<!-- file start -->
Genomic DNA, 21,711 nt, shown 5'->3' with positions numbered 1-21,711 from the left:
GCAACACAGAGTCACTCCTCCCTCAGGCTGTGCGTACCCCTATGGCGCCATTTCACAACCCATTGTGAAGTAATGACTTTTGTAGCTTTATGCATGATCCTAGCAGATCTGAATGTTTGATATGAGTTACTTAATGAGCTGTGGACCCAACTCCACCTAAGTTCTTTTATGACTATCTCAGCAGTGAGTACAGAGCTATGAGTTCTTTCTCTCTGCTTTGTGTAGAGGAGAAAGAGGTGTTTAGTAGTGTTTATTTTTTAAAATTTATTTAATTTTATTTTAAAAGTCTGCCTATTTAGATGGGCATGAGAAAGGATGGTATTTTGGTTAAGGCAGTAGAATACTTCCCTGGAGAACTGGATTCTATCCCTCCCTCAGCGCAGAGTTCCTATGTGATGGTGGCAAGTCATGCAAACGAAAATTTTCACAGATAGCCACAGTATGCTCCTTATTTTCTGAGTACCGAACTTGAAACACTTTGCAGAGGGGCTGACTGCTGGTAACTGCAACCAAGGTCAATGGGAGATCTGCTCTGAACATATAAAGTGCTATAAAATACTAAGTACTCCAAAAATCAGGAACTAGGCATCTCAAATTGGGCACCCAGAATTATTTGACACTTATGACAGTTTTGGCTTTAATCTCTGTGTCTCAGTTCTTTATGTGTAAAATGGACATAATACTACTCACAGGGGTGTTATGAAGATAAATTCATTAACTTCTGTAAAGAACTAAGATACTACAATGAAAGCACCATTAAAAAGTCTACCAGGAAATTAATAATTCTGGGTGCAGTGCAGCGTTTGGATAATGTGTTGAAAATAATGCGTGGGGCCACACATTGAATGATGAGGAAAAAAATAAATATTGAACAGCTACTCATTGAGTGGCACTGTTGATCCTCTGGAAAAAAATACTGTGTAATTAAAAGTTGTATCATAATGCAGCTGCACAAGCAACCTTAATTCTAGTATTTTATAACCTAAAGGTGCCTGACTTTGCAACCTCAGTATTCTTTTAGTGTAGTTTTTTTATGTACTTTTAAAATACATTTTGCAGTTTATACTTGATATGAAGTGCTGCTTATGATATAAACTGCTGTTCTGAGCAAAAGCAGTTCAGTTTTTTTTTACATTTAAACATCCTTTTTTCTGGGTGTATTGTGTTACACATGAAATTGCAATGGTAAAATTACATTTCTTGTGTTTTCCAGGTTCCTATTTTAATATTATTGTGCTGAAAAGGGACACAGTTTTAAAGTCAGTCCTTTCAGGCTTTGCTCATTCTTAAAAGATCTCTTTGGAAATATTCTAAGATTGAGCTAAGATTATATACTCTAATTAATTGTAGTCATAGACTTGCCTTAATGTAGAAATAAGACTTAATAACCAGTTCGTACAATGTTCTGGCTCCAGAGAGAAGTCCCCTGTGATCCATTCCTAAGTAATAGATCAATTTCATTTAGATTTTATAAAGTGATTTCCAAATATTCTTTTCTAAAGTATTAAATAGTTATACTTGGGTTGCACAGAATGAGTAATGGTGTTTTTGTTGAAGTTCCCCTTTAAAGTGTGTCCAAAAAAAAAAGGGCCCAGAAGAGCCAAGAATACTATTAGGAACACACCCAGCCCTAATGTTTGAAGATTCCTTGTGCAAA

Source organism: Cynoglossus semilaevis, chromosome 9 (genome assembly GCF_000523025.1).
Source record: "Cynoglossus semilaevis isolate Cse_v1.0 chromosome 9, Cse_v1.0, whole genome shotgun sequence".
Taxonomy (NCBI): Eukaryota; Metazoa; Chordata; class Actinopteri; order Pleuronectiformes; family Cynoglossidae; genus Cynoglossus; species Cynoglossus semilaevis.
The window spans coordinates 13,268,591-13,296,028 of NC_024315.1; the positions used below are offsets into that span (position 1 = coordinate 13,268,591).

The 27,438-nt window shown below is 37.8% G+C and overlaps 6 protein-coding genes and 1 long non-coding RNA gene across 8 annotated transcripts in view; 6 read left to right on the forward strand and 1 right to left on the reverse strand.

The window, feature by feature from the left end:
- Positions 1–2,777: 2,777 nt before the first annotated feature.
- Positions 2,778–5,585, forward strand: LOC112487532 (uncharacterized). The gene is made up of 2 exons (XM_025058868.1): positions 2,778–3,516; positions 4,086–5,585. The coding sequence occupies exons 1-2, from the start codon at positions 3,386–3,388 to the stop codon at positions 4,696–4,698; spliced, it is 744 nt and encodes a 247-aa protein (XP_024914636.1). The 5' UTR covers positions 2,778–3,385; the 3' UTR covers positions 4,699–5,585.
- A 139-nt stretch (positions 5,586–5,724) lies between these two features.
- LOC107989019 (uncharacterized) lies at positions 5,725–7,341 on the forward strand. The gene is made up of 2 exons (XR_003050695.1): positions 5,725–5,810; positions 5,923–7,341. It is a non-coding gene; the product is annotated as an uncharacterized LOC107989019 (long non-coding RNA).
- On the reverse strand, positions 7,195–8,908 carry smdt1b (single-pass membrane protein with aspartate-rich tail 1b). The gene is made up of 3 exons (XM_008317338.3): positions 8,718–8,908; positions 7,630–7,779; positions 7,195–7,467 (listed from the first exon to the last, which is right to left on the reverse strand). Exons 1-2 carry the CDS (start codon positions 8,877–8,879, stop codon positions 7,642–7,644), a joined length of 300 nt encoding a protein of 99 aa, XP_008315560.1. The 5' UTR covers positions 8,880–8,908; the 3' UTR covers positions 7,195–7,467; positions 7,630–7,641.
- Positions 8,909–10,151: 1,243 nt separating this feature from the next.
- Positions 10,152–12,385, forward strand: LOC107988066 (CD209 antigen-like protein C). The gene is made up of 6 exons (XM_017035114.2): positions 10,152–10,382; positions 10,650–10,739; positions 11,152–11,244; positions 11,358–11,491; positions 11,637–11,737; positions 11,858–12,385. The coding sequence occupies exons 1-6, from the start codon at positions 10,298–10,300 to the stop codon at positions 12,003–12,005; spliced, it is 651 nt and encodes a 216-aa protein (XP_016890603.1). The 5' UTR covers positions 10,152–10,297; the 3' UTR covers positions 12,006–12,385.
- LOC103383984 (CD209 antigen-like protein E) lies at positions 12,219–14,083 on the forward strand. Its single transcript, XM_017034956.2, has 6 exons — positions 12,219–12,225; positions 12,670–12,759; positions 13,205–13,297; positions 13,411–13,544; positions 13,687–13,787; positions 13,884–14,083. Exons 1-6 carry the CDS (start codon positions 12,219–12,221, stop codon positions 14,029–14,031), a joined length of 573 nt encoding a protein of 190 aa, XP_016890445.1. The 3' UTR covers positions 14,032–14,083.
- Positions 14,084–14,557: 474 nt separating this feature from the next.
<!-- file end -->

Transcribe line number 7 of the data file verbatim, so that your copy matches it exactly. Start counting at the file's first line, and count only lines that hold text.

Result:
The 27,438-nt window shown below is 37.8% G+C and overlaps 6 protein-coding genes and 1 long non-coding RNA gene across 8 annotated transcripts in view; 6 read left to right on the forward strand and 1 right to left on the reverse strand.